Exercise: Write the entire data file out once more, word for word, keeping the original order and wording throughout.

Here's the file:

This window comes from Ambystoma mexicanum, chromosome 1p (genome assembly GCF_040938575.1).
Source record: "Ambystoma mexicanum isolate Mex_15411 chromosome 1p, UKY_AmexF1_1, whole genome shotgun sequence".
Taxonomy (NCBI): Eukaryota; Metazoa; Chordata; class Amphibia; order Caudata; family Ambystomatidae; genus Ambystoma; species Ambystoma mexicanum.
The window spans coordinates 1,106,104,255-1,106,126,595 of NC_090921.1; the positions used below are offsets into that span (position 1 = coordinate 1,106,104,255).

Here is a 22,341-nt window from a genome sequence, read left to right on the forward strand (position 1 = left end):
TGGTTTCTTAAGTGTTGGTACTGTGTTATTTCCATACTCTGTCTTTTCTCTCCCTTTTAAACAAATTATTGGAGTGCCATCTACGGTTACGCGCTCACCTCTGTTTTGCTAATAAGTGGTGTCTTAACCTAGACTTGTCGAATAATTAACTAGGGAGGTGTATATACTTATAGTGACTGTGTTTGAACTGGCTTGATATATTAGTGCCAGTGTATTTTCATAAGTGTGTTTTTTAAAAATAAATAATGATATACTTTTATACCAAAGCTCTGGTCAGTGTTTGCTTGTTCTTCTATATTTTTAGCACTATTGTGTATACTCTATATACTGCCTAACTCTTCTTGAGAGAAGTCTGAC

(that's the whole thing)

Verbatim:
This window comes from Ambystoma mexicanum, chromosome 1p (genome assembly GCF_040938575.1).
Source record: "Ambystoma mexicanum isolate Mex_15411 chromosome 1p, UKY_AmexF1_1, whole genome shotgun sequence".
Taxonomy (NCBI): Eukaryota; Metazoa; Chordata; class Amphibia; order Caudata; family Ambystomatidae; genus Ambystoma; species Ambystoma mexicanum.
The window spans coordinates 1,106,104,255-1,106,126,595 of NC_090921.1; the positions used below are offsets into that span (position 1 = coordinate 1,106,104,255).

Here is a 22,341-nt window from a genome sequence, read left to right on the forward strand (position 1 = left end):
TGGTTTCTTAAGTGTTGGTACTGTGTTATTTCCATACTCTGTCTTTTCTCTCCCTTTTAAACAAATTATTGGAGTGCCATCTACGGTTACGCGCTCACCTCTGTTTTGCTAATAAGTGGTGTCTTAACCTAGACTTGTCGAATAATTAACTAGGGAGGTGTATATACTTATAGTGACTGTGTTTGAACTGGCTTGATATATTAGTGCCAGTGTATTTTCATAAGTGTGTTTTTTAAAAATAAATAATGATATACTTTTATACCAAAGCTCTGGTCAGTGTTTGCTTGTTCTTCTATATTTTTAGCACTATTGTGTATACTCTATATACTGCCTAACTCTTCTTGAGAGAAGTCTGAC